Higher Hispanic Infant Mortality May Be Due To Stress, Deportation Fears

Stress, fears of deportation may be behind the rise of the Hispanic infant mortality rate in Cuyahoga County. (Photo: Monkey Business Images / Shutterstock)
Stress, fears of deportation may be behind the rise of the Hispanic infant mortality rate in Cuyahoga County. [Monkey Business Images / Shutterstock]
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Sitting in the small midwifery office at Neighborhood Family Practice on the West Side of Cleveland, midwife Katy Maistros discusses the mothers she’s helped give birth — many of them refugees from different parts of the world.

"We don’t like to say we deliver babies, because women deliver their own babies … but we catch them," Maistros said.

Most recently, she’s noticed high levels of stress in her Hispanic patients. Many fled gang violence or poverty in Latin America, only to face immigration and deportation fears once they arrived in the U.S.

Her Hispanic patients are also often undocumented and uninsured, which impacts their healthcare decision-making.

"We had a mom who had a 20-week loss whose partner was in jeopardy of getting deported right before she had her pre-term birth," Maistros said. "You don’t have insurance, you’re un-insurable. We had a mom from Venezuela who was seeking asylum. She was measuring small. She didn’t want to get a second ultra-sound because she didn’t have insurance. You know, those are real, true decisions that women are making."

Maistros believes it’s this kind of stress that may be behind premature births and infant deaths among Hispanic women who have delivered through Neighborhood Family Practice in the last year.

"In the last two years, the stress level has skyrocketed," Maistros said. "I know multiple women whose partners have been deported during their pregnancy. I had a mom who had to move to Chicago during her third trimester because her husband got arrested and deported, and she had no one to support her."

Maistros is careful to frame her comments as anecdotal, because there’s been no research yet on what’s driving the numbers.

All that’s available is 2018 preliminary data from the Cuyahoga County Board of Health that shows an increase in the number of Hispanic women losing babies before the age of one in the last year.

"It is the first time in the last 15 years that it would be increasing. It is definitely an emerging trend that we need to focus on and watch and try to tackle as much as possible," said Cuyahoga County Board of Health data analyst Richard Stacklin.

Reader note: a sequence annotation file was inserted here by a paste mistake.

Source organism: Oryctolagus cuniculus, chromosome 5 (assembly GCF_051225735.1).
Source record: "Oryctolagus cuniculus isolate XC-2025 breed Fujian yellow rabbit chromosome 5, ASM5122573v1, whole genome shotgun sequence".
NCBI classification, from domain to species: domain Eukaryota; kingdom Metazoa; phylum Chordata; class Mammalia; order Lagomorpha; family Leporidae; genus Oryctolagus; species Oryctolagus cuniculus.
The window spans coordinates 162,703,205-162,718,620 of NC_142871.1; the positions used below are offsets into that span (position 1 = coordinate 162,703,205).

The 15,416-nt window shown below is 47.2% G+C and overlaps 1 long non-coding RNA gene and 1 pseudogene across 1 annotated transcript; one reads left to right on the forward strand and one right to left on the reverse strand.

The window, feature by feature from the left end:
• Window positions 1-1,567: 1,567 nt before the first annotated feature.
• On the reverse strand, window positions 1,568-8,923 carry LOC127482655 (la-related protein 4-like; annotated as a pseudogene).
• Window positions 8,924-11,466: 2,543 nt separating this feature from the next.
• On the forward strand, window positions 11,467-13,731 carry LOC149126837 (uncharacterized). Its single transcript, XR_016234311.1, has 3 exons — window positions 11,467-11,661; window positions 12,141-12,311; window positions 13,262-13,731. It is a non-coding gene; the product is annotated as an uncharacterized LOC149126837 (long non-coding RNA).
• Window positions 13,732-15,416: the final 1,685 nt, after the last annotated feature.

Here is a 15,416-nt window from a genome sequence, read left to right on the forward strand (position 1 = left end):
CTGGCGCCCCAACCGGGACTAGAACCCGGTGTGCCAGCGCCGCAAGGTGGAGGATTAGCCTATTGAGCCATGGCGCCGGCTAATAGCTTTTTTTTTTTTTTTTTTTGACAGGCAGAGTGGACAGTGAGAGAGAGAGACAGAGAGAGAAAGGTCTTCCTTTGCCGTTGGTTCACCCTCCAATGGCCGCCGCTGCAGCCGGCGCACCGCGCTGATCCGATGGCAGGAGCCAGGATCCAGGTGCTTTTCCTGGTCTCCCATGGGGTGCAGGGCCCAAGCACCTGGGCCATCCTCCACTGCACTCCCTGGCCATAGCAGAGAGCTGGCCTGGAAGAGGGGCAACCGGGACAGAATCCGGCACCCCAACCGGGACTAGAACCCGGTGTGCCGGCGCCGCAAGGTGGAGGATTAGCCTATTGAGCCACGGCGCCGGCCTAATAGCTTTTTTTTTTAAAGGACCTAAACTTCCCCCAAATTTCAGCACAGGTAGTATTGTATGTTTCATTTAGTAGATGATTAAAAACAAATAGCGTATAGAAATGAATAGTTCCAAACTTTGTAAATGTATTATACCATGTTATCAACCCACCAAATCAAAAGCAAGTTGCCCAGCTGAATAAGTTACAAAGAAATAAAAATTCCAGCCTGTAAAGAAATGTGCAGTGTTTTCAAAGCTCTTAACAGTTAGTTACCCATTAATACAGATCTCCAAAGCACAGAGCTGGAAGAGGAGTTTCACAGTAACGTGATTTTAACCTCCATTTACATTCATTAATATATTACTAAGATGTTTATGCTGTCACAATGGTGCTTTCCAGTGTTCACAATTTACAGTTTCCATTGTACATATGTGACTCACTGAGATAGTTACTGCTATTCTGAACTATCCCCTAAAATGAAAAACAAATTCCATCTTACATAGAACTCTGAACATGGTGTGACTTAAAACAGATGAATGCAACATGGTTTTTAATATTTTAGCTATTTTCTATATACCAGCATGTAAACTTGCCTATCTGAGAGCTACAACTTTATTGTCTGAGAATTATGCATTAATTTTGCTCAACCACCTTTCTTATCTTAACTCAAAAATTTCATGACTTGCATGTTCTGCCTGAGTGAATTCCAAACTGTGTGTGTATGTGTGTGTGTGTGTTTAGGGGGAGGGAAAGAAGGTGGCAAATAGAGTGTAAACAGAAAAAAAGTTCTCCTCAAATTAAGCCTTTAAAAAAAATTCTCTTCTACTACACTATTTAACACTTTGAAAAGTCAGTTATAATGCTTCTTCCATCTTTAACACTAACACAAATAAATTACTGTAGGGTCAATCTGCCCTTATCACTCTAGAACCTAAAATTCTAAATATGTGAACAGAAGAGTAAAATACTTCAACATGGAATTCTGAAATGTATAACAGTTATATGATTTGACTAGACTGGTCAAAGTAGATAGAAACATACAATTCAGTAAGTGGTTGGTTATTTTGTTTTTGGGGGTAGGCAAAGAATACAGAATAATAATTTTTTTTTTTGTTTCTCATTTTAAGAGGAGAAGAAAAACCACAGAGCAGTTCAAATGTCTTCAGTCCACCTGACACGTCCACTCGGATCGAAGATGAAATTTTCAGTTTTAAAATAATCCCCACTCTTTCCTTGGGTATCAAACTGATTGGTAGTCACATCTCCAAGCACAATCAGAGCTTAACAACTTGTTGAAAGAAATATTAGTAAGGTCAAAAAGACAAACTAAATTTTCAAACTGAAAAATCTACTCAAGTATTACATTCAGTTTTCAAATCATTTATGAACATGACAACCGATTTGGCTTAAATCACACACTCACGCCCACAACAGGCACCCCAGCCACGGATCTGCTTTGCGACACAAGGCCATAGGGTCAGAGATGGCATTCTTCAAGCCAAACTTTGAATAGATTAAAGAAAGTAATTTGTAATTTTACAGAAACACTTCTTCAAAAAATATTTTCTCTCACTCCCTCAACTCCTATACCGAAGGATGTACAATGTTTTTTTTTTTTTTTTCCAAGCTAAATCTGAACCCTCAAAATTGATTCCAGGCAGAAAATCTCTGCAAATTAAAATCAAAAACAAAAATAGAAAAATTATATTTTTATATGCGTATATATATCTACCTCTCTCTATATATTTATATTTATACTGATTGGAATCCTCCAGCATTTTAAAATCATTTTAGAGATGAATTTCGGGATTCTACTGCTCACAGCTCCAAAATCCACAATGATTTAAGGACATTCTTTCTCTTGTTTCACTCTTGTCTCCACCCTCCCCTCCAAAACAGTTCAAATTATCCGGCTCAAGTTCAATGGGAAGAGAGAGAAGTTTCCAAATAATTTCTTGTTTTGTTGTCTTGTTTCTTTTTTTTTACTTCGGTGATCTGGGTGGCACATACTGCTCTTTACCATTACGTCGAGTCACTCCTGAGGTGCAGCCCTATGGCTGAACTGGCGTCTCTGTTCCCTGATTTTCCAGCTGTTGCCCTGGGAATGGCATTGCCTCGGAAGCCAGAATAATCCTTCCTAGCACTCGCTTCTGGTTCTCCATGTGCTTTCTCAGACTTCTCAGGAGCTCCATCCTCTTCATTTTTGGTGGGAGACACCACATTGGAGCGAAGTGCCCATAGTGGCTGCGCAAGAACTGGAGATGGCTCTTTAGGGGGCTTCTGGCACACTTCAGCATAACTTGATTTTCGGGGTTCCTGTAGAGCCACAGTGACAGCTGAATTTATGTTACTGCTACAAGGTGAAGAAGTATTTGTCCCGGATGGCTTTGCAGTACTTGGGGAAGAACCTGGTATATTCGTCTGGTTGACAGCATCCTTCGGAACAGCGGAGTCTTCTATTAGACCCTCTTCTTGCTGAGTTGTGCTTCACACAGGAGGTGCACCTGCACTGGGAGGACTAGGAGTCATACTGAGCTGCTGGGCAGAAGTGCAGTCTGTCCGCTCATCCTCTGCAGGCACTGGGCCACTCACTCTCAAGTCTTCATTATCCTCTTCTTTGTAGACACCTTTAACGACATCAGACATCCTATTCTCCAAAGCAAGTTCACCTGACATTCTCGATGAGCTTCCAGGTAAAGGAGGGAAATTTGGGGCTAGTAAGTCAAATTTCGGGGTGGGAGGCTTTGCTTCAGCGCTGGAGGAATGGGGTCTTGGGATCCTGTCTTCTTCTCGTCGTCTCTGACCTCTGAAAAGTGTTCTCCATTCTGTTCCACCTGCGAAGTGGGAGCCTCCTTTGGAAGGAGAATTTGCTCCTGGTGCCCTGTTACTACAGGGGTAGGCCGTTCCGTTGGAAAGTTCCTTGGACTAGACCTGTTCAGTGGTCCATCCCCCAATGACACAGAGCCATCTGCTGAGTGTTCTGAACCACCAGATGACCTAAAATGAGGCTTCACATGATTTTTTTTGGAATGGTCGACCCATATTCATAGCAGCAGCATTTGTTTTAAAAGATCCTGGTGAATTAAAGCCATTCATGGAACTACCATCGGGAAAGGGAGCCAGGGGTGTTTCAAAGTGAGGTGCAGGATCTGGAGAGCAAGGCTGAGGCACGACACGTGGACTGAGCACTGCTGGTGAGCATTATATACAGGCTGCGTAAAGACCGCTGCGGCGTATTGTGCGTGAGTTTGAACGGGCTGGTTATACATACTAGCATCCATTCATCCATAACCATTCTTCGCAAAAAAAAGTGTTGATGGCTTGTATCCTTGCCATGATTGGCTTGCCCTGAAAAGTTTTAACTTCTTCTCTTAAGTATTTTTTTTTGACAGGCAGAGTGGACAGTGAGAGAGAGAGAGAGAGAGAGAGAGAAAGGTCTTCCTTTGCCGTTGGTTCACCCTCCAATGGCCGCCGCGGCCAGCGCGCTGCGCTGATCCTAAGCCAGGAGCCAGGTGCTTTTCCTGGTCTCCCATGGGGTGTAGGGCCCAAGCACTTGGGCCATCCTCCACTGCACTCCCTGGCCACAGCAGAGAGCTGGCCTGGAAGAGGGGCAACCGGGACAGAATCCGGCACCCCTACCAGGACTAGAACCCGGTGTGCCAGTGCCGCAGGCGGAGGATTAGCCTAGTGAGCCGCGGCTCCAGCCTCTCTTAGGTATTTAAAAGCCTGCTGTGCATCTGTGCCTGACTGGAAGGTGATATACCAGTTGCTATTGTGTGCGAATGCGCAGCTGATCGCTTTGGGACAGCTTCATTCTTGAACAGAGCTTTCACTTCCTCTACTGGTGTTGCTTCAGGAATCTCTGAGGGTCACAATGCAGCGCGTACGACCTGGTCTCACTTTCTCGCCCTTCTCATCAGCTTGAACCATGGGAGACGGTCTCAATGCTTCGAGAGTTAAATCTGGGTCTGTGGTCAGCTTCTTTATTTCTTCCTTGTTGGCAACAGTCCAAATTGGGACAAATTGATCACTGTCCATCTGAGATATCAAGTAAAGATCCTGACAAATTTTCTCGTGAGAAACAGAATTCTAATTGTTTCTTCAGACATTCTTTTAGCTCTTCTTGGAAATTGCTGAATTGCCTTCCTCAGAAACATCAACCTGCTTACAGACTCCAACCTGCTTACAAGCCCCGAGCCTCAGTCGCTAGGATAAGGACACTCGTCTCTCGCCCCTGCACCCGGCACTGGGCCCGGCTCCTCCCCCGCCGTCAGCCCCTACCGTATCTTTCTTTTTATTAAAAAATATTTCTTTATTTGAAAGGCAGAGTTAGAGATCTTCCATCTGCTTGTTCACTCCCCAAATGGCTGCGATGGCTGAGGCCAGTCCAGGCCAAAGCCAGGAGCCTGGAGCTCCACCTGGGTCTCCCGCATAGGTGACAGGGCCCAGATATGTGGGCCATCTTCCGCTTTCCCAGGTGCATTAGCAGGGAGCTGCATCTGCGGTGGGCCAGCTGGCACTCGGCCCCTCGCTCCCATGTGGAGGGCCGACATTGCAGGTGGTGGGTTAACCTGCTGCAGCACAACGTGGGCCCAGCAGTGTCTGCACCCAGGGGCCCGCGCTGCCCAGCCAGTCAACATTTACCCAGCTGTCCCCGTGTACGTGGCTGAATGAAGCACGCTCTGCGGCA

According to the Centers for Disease Control and Prevention, the Hispanic infant mortality rate nationally rose slightly in 2017. 2018 data still isn’t available, and researchers warn it’s too early to call it a trend because this data can fluctuate.

Local groups working to reduce infant mortality are grappling with how they might address this potential increase. Many organizations are focused on the African American infant mortality rate, which historically has been higher than any other racial group, and continues to be.

First Year Cleveland, the group tasked with reducing infant mortality in Cuyahoga County, says the main way they’re currently targeting the Hispanic community is working with MetroHealth to translate safe sleep materials into Spanish.

"Every population is impacted. So we want to try to be as inclusive as we can and make certain that people get the information in the best way so they can see it, digest it, and understand it," said MetroHealth's Rita Andolsen.

Back at Neighborhood Family Practice, Katy Maistros cites a Centering Spanish group that focuses on the Hispanic community and aims to reduce stress among pregnant women.

"One of the things we started in the last year that I think is really great that we’re trying to get going is a Spanish-speaking prenatal care group — centering," Maistros said. "We have a group of Spanish speakers and we have a midwife who’s proficient in Spanish. So they meet once a month on Tuesdays for prenatal care. I think that a support group could help something like this, but we don’t have the numbers or the data to see if it will make a difference."

For now, she hopes Neighborhood Family Practice’s focus on personalized, individual care — from not only midwifes but their team of other health providers — may help hone in on some of these stressors affecting Hispanic women.

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